In his novel “Altneuland” (“Old-New Land,” 1902), Herzl based his vision of the future Jewish commonwealth on three pillars: social solidarity, civic equality for all inhabitants and a delicate balance between individual freedom and the role of religion in society. All three express the principles of the Enlightenment, liberalism and the heritage of the French Revolution − liberty, equality and fraternity. All three were crucial building blocks of the State of Israel as established by the Zionist movement, and all three have recently been severely attenuated.
Few national movements have been blessed with a foundational document akin to “Altneuland.” European national liberation movements in the 19th century were replete with programs and declarations in which they tried to justify their legitimacy and recount their grievances against oppressors and enemies. Yet Altneuland is unique in presenting the Jewish nation-state as it would look after its establishment. At the time, this was a powerful propaganda tool; today it can be a mirror to hold up to the Israel that exists, through which one can compare vision with reality.
Let us start with solidarity − the aspect of fraternity that has traditionally been the more neglected element of the French Revolution’s trinity. Modern liberalism has mainly focused on the elements of liberty and equality, and since Tocqueville has also been aware of the structural tension between the two. But the element of fraternity was usually overlooked in the liberal discourse and has therefore become a central element in socialist thought. In Herzl, too, it is central.
Herzl was not a socialist, but as a journalist and essayist deeply anchored in what was happening in European society, he was well aware of the ills of capitalism and the plight of the industrial working class. One of the sub-plots of his play “The New Ghetto” presents a dramatic description of the tragic fate of miners in a coal mine that collapsed due to the fact that its (Jewish) stockbroker owners were more interested in profits than in basic care for the miners’ safety.
This awareness of social issues appears very clearly in Herzl’s description of the economic system he envisaged for the Jewish society in Palestine. He calls it “mutualism,” a term derived from the thinking of French socialist Pierre-Joseph Proudhon; for Herzl, it signified a middle way between capitalism and socialism. As a protagonist in “Altneuland” describes it, the founders of the new society decided to adopt the best facets of European society: from capitalism they took the principles of freedom and competition, from socialism the ideas of equality and justice. Today we would call it “The Third Way.”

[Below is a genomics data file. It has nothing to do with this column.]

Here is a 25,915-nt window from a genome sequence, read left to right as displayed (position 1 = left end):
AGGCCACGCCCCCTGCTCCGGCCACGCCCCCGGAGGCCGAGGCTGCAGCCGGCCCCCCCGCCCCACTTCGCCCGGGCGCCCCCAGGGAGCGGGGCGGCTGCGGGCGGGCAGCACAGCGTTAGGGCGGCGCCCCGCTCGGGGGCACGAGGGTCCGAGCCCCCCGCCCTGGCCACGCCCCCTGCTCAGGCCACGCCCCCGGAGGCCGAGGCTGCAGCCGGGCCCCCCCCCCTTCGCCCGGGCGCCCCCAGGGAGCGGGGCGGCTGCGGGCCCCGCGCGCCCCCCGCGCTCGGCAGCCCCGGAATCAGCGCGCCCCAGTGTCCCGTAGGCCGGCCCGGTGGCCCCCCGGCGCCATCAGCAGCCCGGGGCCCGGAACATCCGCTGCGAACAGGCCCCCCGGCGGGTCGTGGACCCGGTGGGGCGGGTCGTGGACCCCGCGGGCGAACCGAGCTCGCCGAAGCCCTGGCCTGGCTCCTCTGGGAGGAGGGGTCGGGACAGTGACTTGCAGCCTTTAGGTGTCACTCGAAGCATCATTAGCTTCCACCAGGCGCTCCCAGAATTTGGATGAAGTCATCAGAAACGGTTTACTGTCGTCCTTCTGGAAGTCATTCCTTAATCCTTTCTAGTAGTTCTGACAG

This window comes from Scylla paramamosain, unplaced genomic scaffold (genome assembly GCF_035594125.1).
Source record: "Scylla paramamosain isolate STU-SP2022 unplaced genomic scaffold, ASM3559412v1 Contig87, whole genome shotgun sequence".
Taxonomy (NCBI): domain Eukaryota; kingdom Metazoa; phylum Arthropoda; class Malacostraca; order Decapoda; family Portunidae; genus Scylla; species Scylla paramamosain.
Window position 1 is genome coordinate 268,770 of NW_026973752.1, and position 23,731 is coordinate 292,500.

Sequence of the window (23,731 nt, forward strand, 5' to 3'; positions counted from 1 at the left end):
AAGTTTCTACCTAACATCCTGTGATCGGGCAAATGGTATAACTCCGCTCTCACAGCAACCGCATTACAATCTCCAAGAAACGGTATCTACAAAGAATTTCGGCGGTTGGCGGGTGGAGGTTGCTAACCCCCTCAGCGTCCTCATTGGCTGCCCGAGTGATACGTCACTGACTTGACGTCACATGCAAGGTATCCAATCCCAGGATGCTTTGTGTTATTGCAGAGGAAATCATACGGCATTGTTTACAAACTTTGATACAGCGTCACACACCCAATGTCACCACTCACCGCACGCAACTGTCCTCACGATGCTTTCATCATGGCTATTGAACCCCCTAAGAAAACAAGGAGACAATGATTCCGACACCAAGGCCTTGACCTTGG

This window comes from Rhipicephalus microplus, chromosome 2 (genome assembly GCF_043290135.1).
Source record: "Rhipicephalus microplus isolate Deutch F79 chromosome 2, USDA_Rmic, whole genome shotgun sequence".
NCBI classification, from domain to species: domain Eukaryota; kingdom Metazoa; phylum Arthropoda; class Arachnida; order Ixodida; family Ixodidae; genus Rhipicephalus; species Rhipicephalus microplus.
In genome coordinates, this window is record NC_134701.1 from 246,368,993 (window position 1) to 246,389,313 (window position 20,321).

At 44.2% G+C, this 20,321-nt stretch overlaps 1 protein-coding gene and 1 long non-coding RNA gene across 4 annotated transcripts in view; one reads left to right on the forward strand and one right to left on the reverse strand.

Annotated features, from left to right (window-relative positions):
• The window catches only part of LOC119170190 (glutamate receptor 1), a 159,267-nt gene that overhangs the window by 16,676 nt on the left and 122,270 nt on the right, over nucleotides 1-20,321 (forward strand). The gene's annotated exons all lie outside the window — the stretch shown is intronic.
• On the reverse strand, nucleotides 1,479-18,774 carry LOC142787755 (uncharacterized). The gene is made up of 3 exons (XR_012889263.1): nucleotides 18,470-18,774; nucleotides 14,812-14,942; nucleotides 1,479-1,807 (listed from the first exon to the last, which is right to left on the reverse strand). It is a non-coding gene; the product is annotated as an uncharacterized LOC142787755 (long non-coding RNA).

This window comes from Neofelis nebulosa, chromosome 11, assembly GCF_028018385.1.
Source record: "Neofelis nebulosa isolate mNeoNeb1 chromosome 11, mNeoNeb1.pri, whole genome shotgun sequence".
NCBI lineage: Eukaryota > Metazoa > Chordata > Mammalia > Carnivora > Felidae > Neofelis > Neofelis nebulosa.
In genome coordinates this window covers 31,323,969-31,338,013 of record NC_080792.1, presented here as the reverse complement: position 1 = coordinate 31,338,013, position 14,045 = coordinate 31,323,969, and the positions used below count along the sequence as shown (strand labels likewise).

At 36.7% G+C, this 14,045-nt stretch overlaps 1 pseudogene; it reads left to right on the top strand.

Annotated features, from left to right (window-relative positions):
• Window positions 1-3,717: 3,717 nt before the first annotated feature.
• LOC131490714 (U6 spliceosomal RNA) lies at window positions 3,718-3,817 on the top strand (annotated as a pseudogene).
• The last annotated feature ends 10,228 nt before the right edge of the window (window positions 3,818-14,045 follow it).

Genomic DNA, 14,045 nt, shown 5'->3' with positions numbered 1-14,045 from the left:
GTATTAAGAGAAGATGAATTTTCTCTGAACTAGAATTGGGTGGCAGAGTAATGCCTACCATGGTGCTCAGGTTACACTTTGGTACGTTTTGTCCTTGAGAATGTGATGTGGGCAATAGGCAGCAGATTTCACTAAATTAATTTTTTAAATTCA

The modern Jewish society in the Land of Israel is described by Herzl as a highly developed welfare state based on a mixed economy. Land and natural resources are owned by society, while retail commerce is in the hands of private individuals. Many of the players in the economy are cooperatives, both in production and consumption; a wide network of welfare institutions takes care of health issues, with special emphasis on care for the elderly; all members of society − men and women − are conscripted at age 18 for two years of national service, in which they function as social workers, health providers and teachers.
In other words: without being a socialist, Herzl understands that a national project like Zionism − creating a new Jewish society − cannot just copy the diaspora Jewish social structure, nor can it be realized without social solidarity. To him it is clear that Zionism cannot come about on the basis of competitive and individualistic capitalism. Herzl goes even further in postulating that the new Jewish society will not have a stock exchange, which has been historically identified with the role of Jews in modern capitalism. In an offhand remark, he also mentions that most merchants in the Jewish commonwealth will be not be Jews, but rather Greeks and Armenians.
The Jewish Yishuv in Palestine and Israeli society in the first decades after independence mostly followed this vision. The hegemony of the Labor movement also guaranteed a central role for public ownership in different forms (kibbutzim, cooperatives, Histadrut-owned enterprises), accompanied by a wide network of health and welfare institutions and a wage system that tended toward egalitarianism, all based on a mixed economy.
Recently, many of these elements of solidarity have been whittled away. Market fundamentalism that tries to privatize practically everything − including health, welfare and education − has severely damaged overall social solidarity and ideas of equality. It has turned quantitative growth into the dominant criterion of economic activity, thus deeply hurting the image − and reality − of Israel as a just society. The fact that this process has been mainly undertaken under the aegis of the Likud, which views itself as a movement committed to national ideals, is a serious departure from Herzl’s Zionism. Nothing is more alien to Herzl’s vision of the Jewish state than the perception of privatization and competition as core values of society.